Species that aren’t good at amplifying Ross River virus, such as birds, could play a key role in reducing the transmission of Australia’s most common mosquito-borne virus Ross River, suggests a Griffith University researcher.
PhD candidate Eloise Stephenson, from Griffith’s School of Environment and Science, has reviewed the evidence for the role wildlife plays in the spread and suppression of Ross River virus and published an article on The Conversation and the scientific journal Parasites and Vectors.
Ross River virus affects about 4000 Australians a year, has an estimated annual cost to the economy of $2.7 million to $5.6 million, with no treatment or vaccine currently available.
It is often debilitating due to joint pain and fatigue that can last weeks and months.
Ross River virus is transmitted to humans by mosquitoes, but it is zoonotic. This means a mosquito has to feed on an infected animal before biting a person.
It has been found that the virus will amplify more in marsupials than other species – particularly in kangaroos and wallabies. These are considered ‘reservoir hosts’.
However it is also possible that birds can act as ‘dead-end hosts’, where they are bitten and the virus is contracted but cannot be transmitted.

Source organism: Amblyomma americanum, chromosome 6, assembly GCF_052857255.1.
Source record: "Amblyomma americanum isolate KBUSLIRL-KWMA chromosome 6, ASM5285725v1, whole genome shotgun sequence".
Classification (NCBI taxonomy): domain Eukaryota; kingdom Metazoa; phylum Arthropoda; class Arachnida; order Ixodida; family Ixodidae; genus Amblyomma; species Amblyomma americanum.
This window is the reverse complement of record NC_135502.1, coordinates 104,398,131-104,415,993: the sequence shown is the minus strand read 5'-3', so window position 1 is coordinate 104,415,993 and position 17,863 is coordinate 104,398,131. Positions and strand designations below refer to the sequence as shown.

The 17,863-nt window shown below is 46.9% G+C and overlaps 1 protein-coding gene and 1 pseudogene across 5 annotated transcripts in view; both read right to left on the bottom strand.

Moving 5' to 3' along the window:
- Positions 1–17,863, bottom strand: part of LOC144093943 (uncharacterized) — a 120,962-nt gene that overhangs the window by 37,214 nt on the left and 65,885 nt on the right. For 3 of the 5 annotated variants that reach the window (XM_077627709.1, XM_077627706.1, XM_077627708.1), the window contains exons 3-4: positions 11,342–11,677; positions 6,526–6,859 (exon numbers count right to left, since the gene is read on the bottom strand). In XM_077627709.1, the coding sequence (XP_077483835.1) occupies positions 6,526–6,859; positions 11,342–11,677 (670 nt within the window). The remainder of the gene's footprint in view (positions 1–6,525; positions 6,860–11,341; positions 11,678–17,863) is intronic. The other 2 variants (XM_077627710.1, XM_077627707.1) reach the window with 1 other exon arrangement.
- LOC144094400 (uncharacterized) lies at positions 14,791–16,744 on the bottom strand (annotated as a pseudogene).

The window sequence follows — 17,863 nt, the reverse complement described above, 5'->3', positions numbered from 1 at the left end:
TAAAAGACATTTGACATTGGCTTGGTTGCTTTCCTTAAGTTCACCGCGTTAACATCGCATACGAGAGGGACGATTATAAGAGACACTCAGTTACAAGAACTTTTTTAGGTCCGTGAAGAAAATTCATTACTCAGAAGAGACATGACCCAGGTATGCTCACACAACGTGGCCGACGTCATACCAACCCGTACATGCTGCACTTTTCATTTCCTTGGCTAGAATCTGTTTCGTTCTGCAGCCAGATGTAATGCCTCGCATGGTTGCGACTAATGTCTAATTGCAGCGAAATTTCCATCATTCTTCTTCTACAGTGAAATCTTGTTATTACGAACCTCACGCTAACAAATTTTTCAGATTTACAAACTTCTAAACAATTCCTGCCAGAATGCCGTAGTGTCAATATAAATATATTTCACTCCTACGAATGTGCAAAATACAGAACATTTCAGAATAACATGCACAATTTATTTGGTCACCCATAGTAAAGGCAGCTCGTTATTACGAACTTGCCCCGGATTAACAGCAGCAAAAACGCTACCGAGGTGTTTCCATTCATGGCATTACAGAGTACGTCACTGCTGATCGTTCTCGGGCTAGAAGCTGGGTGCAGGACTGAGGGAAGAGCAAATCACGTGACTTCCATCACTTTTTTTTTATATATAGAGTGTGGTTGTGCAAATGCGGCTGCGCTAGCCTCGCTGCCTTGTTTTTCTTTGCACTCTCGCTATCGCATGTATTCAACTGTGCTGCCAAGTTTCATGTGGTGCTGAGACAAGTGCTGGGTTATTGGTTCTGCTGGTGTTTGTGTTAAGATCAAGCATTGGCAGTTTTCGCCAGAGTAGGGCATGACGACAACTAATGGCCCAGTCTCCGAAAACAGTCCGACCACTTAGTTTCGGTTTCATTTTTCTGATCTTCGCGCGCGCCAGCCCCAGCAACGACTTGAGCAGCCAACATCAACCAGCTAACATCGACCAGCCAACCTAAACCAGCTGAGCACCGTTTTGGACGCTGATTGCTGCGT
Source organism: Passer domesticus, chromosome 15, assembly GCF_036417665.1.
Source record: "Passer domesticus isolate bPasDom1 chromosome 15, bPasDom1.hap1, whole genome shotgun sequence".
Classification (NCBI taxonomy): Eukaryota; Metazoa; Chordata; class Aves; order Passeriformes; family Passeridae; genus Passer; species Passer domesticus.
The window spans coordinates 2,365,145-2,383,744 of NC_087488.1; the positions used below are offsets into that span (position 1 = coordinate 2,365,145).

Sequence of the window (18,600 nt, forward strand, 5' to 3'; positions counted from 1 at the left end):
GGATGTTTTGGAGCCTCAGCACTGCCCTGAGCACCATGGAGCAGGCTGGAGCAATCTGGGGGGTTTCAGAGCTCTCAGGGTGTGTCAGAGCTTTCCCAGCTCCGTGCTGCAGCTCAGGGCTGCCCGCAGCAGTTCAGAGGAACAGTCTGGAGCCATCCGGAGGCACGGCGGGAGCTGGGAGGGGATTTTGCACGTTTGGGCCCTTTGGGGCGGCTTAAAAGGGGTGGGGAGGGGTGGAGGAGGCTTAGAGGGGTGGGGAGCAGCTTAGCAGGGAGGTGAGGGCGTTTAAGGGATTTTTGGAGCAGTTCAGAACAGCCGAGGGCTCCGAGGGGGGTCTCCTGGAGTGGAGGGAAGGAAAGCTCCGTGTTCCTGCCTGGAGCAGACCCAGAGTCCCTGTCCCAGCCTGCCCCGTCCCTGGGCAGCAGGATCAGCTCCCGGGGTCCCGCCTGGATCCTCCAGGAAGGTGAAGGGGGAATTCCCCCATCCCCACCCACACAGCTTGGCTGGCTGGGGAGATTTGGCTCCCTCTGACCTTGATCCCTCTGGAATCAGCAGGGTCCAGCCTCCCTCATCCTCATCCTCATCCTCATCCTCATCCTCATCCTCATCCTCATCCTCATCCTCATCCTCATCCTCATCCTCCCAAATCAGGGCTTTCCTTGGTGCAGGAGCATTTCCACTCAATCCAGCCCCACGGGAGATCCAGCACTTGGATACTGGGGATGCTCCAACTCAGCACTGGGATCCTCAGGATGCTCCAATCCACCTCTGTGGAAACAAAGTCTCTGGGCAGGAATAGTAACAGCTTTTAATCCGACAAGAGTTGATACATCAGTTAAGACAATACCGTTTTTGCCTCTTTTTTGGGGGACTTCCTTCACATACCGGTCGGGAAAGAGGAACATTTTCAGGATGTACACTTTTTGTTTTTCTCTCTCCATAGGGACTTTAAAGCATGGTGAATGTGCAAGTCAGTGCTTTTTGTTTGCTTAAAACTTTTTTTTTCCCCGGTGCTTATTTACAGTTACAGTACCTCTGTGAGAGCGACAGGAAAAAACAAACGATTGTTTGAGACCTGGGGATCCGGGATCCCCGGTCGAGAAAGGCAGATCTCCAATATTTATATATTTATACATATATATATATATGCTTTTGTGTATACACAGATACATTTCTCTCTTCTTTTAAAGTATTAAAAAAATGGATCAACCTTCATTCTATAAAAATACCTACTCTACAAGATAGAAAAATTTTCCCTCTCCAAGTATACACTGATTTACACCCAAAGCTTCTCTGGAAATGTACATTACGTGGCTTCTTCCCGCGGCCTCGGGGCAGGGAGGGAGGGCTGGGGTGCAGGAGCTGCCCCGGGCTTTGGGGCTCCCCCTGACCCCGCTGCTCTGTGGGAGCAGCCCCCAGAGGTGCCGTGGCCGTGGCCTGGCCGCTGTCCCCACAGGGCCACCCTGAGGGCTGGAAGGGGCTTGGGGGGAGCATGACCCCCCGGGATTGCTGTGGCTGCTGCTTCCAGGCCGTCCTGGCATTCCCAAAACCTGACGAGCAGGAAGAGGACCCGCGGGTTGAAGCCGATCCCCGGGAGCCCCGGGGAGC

“This could mean an increased bird population around urban areas could limit transmission of the virus to other animals, mosquitos and humans in cities,” Stephenson said.
“Some animals spread disease, and we need to know what they are to prevent mosquitoes from feeding on them. But on the other hand, the animals that don’t spread disease are just as important. This is because they dilute the virus in the environment and are unable to infect mosquitoes.
Science is starting to shift to look for which animals can’t transmit diseases, because more of them in the environment may in fact lead to less Ross River virus.
“We know so much about the virus pathologically, but so little about it ecologically. As mosquitoes have to pick up the infection from animals, it surprises me that we know so little about which animals are most important both at spreading the virus, but also at suppressing it.”
Ross River virus can still be prevalent in humans where wallabies and kangaroos aren’t overly present, suggesting that other factors could be at play, or that other animals could be reservoir hosts or dead-end hosts but are yet to be identified.
Stephenson suggests that the common view of Ross River virus solely as a mosquito-borne virus needs to widen to identify other wildlife species that could suppress its spread.
“Ross River virus is a significant public health challenge in Australia, and treating humans alone is not enough to stop the spread of the virus altogether,” she said.
“We need complimentary strategies to reduce Ross River virus transmission and looking for the animal reservoirs and animal dead-end hosts offer strategies to stop the transmission between animals, mosquitoes and humans.
“We now have Ross River virus in the Pacific Islands, such as French Polynesia, where there are no kangaroos or wallabies, so there must be other animals playing a role as reservoirs.”